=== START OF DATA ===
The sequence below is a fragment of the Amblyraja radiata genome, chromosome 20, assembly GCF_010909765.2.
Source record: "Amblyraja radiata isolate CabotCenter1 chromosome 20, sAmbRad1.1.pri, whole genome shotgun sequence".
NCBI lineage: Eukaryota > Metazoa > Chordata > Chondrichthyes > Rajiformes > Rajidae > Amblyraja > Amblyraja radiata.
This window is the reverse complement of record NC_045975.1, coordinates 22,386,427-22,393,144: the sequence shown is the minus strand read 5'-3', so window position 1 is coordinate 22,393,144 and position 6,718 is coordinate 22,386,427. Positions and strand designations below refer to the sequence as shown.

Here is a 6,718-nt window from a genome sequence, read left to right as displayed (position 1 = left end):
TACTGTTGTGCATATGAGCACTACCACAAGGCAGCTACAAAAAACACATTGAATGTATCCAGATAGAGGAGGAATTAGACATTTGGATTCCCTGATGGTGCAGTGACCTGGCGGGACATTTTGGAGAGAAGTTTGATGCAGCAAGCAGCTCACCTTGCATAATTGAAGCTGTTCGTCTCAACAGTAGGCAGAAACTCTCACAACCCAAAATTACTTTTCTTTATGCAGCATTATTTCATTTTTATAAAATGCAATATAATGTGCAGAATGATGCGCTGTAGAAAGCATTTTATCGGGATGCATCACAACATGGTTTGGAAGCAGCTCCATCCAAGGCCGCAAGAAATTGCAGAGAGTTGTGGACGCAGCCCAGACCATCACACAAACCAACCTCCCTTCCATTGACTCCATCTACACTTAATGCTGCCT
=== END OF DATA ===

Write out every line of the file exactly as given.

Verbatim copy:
The sequence below is a fragment of the Amblyraja radiata genome, chromosome 20, assembly GCF_010909765.2.
Source record: "Amblyraja radiata isolate CabotCenter1 chromosome 20, sAmbRad1.1.pri, whole genome shotgun sequence".
NCBI lineage: Eukaryota > Metazoa > Chordata > Chondrichthyes > Rajiformes > Rajidae > Amblyraja > Amblyraja radiata.
This window is the reverse complement of record NC_045975.1, coordinates 22,386,427-22,393,144: the sequence shown is the minus strand read 5'-3', so window position 1 is coordinate 22,393,144 and position 6,718 is coordinate 22,386,427. Positions and strand designations below refer to the sequence as shown.

Here is a 6,718-nt window from a genome sequence, read left to right as displayed (position 1 = left end):
TACTGTTGTGCATATGAGCACTACCACAAGGCAGCTACAAAAAACACATTGAATGTATCCAGATAGAGGAGGAATTAGACATTTGGATTCCCTGATGGTGCAGTGACCTGGCGGGACATTTTGGAGAGAAGTTTGATGCAGCAAGCAGCTCACCTTGCATAATTGAAGCTGTTCGTCTCAACAGTAGGCAGAAACTCTCACAACCCAAAATTACTTTTCTTTATGCAGCATTATTTCATTTTTATAAAATGCAATATAATGTGCAGAATGATGCGCTGTAGAAAGCATTTTATCGGGATGCATCACAACATGGTTTGGAAGCAGCTCCATCCAAGGCCGCAAGAAATTGCAGAGAGTTGTGGACGCAGCCCAGACCATCACACAAACCAACCTCCCTTCCATTGACTCCATCTACACTTAATGCTGCCT